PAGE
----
The standard VAT rate is 8% since January 2011. Certain goods and services are subject to a reduced rate of 2.5% (e.g. water supply, food) and others (e.g. most banking services) are exempt. A special 3.8% rate applies to the hotel and lodging industry.

Social security contributions

Social security contributions are paid by both employer and employee at the same rate of 5.3% for old age and disability insurance, at 1.1% for unemployment insurance on remuneration up to CHF 148,200 and 0.5% on the excess.
Employers also pay contributions to the family compensation fund at the rates from 1 to 3%, and contributions for occupational accident insurance at the rates from 0.17 to 13.5% for remuneration up to CHF 148,200.
Employees pay occupational accident insurance premiums at rates ranging from 1% to 4% on remuneration up to CHF 148,200. There are also contributions for occupational pensions and health insurance.

Capital tax

Cantons and communes levy tax on the capital of companies.
Tax rates range from 0.001% to 0.508% depending on the place of corporate residence of the company in Switzerland.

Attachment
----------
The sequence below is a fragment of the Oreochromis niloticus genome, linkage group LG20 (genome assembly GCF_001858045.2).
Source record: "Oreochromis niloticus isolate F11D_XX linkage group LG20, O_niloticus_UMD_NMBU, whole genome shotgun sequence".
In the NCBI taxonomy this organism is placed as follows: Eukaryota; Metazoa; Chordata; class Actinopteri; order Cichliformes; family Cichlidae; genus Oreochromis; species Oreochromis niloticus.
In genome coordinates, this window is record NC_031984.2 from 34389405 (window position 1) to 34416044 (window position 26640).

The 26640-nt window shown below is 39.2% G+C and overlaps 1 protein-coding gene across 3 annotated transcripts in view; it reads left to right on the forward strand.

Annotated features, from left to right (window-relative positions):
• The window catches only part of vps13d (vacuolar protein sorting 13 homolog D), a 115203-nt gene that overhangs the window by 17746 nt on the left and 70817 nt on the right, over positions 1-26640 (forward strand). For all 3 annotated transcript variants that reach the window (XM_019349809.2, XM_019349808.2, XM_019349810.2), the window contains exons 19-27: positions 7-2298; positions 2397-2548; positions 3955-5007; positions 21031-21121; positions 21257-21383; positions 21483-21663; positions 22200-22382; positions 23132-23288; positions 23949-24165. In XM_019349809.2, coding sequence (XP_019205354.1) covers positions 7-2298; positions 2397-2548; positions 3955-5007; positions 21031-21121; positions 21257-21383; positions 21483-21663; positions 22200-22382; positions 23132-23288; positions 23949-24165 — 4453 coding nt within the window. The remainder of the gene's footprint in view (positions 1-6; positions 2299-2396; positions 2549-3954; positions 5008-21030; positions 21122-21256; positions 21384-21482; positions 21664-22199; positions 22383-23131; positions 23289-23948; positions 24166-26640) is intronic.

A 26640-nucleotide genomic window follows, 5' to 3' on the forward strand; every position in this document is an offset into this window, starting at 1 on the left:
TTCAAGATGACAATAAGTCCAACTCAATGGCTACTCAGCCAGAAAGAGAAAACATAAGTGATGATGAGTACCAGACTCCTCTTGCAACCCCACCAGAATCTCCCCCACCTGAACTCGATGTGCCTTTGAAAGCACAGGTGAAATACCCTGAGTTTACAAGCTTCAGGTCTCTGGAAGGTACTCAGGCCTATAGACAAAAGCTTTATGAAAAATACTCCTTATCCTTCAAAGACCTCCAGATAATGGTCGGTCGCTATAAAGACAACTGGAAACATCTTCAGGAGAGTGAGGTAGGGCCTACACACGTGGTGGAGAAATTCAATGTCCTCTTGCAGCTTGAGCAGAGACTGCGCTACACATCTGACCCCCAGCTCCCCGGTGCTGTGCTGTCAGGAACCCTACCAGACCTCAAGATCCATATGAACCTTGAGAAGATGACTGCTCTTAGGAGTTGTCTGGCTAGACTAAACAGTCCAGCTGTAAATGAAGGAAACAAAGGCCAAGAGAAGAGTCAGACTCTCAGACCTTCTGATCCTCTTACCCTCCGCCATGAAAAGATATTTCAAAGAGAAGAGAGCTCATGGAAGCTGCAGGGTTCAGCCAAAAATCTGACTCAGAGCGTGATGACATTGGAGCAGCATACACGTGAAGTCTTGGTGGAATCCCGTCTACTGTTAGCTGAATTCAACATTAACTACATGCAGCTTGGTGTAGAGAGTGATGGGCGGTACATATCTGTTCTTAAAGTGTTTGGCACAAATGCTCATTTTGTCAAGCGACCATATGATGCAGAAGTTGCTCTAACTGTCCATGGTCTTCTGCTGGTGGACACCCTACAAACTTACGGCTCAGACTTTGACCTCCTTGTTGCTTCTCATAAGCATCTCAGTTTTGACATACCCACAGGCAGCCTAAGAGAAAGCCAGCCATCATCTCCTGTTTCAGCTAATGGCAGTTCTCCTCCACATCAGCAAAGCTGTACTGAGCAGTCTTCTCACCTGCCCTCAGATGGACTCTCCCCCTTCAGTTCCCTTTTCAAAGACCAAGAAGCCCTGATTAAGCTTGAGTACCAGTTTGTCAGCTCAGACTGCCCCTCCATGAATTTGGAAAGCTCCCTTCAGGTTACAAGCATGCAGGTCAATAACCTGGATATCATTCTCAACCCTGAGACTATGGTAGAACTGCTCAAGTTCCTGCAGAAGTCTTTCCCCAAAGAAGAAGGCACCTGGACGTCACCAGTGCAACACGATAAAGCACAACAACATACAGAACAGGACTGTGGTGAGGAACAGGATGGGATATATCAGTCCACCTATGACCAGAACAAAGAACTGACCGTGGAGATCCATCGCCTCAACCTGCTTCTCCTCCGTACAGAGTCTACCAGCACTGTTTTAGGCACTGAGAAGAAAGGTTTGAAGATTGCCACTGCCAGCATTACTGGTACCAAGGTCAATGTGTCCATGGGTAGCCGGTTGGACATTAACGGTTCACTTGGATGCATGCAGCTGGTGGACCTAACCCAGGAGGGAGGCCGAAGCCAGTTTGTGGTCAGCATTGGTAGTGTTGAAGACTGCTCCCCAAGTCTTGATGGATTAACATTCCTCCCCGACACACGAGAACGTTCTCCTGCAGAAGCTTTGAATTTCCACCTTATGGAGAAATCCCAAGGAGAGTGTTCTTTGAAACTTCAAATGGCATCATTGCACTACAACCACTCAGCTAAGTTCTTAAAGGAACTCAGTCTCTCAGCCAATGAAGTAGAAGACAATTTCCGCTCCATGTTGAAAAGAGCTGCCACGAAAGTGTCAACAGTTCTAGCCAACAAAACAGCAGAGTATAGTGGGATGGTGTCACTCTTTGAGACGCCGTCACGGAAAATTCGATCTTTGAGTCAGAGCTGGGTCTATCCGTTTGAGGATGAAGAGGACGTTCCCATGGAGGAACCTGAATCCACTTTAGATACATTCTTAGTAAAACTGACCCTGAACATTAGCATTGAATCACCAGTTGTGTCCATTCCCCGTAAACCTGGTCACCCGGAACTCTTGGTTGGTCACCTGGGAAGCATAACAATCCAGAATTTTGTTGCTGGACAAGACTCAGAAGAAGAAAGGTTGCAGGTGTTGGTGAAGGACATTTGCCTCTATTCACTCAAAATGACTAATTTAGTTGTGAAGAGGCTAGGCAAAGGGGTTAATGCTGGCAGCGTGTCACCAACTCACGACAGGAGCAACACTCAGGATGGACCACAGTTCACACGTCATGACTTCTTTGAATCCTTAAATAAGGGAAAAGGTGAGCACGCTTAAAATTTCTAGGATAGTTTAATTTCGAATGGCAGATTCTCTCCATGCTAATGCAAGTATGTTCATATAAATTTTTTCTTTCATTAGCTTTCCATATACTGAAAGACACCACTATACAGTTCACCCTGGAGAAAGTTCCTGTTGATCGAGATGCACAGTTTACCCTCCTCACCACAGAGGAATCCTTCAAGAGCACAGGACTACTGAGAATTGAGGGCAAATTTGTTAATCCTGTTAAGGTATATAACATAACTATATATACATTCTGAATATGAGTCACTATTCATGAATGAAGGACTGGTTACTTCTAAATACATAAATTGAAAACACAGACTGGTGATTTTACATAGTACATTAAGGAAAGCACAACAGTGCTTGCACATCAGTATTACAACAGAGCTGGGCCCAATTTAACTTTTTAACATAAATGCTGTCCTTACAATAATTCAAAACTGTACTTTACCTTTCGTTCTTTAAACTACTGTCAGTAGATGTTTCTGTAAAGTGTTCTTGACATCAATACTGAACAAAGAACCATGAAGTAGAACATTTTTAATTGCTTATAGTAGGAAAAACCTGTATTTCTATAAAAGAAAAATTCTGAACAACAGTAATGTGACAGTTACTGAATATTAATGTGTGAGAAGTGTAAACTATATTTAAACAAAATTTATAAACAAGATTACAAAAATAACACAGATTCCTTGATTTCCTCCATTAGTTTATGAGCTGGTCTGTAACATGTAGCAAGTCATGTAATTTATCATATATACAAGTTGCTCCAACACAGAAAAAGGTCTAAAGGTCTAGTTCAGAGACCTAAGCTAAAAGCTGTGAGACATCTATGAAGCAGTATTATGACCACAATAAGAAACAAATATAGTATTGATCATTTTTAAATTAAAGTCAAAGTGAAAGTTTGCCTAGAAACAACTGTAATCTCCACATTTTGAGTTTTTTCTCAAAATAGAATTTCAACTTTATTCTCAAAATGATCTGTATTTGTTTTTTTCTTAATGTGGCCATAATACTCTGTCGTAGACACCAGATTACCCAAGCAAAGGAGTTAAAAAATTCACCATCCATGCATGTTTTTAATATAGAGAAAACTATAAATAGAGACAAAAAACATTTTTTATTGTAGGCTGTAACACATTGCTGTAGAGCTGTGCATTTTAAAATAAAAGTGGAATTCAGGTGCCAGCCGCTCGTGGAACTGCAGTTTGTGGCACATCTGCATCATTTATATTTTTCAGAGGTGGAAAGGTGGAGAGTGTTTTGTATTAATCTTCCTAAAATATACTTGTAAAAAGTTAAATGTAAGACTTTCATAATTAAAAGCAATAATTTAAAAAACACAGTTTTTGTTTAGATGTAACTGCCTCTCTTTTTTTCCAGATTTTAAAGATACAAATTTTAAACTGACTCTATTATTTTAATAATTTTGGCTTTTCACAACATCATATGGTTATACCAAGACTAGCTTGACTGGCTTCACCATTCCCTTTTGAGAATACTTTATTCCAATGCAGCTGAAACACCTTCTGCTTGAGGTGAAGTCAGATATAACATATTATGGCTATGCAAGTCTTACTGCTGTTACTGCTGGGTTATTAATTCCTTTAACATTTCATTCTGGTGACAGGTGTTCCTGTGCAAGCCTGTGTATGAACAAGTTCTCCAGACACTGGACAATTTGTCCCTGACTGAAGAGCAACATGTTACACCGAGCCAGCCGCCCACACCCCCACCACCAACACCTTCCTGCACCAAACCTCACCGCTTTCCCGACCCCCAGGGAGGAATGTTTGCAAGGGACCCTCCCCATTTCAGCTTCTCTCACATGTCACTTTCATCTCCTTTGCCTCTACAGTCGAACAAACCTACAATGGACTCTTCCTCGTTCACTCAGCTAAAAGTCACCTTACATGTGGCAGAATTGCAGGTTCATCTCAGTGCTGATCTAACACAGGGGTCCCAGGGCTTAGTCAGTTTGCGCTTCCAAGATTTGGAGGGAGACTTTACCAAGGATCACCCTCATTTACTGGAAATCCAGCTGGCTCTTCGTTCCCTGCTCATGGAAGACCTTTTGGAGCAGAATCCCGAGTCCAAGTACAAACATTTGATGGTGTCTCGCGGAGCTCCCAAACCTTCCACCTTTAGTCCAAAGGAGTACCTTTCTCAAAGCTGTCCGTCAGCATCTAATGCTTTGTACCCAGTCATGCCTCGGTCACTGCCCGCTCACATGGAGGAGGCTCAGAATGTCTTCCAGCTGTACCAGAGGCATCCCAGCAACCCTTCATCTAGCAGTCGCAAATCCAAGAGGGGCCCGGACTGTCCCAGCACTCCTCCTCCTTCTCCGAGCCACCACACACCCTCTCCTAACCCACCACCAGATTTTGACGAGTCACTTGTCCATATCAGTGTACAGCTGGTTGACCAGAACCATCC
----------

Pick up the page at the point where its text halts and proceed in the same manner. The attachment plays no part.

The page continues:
VAT returns must be filed quarterly, and the relevant VAT amount remitted to the federal tax office.

Stamp duty

Capital contributions are subject to a 1% stamp duty, with exemption for the first CHF 1 million.
Securities transactions involving Swiss dealers are taxed at the rate of 0.15% for Swiss securities and at the rate of 0.3% for foreign securities.

Personal net wealth tax

All cantons levy a tax on net assets – the difference between the market value of assets and the taxpayer's debt. Taxable assets include, among others, bank balances, securities, participations in companies, real estate, cars, paintings, etc.
Tax rates are progressive and depend on the canton and commune, as well as the family status of the taxpayer.

Inheritance and gift tax

Cantonal taxes are paid at progressive rates.
There are exemptions for close relatives.

Double tax agreements

Switzerland participates in various international tax mechanisms, including: